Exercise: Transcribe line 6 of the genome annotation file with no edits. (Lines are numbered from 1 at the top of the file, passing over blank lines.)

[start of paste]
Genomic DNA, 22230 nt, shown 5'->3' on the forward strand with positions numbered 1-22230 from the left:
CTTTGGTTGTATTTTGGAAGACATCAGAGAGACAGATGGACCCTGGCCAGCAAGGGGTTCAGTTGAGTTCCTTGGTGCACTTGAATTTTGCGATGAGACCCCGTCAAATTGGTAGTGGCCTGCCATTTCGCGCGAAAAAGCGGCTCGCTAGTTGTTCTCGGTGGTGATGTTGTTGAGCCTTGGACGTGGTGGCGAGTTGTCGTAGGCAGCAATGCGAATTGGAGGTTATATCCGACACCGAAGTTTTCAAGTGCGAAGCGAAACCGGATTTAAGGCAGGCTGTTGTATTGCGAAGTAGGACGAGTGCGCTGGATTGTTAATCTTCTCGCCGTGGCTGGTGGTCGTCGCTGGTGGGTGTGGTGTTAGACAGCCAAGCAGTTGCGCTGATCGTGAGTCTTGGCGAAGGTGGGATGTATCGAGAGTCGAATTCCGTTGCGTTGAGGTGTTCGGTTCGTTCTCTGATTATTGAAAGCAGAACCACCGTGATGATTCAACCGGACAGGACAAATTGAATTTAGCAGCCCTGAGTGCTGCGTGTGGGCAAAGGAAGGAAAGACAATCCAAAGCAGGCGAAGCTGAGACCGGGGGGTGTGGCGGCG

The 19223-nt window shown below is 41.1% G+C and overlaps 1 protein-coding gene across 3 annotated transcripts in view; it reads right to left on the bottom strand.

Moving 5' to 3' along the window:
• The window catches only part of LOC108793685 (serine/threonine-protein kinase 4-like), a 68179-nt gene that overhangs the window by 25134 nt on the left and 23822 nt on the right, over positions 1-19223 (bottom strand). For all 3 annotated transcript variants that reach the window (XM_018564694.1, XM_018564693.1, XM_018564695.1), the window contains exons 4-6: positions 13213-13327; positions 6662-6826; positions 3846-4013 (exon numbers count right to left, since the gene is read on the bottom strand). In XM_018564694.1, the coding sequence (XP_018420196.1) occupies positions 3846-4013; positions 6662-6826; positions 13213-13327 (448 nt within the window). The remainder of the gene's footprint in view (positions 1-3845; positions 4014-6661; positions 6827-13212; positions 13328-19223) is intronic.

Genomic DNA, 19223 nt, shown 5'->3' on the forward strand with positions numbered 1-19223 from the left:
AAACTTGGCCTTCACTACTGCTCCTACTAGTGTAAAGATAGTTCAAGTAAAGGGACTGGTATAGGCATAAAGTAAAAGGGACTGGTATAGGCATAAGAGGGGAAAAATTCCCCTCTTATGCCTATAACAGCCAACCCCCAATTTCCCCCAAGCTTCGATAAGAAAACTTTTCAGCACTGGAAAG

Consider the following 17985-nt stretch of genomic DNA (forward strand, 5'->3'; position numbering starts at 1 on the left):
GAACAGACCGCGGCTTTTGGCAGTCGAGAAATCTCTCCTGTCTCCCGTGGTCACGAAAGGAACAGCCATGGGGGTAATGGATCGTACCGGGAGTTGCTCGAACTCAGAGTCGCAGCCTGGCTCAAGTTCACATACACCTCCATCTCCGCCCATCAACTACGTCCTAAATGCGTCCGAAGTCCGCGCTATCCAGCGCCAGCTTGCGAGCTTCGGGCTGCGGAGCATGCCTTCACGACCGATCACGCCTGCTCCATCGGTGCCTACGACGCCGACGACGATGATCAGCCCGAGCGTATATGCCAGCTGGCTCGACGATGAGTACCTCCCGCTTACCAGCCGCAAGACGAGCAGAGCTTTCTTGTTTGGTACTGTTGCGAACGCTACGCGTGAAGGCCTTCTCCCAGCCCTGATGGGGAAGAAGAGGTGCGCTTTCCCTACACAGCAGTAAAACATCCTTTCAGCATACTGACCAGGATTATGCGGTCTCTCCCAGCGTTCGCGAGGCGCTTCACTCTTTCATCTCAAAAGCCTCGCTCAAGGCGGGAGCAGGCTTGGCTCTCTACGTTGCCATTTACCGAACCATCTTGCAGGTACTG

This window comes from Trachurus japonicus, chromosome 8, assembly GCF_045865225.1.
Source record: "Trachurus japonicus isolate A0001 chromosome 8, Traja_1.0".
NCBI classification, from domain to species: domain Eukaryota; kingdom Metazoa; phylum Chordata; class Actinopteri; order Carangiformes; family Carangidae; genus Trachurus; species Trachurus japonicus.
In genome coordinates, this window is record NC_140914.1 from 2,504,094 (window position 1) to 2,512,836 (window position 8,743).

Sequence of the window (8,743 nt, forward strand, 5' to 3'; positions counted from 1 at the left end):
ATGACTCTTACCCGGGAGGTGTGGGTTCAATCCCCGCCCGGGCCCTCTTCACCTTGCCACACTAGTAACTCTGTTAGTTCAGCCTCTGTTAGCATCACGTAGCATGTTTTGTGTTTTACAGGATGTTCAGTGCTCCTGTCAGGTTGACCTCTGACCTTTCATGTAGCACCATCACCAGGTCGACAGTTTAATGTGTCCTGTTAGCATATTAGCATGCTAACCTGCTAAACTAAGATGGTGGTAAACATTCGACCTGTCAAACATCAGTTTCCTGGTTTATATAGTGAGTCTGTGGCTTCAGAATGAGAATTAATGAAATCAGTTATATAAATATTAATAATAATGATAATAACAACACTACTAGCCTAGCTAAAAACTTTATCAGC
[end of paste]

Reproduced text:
Genomic DNA, 19223 nt, shown 5'->3' on the forward strand with positions numbered 1-19223 from the left: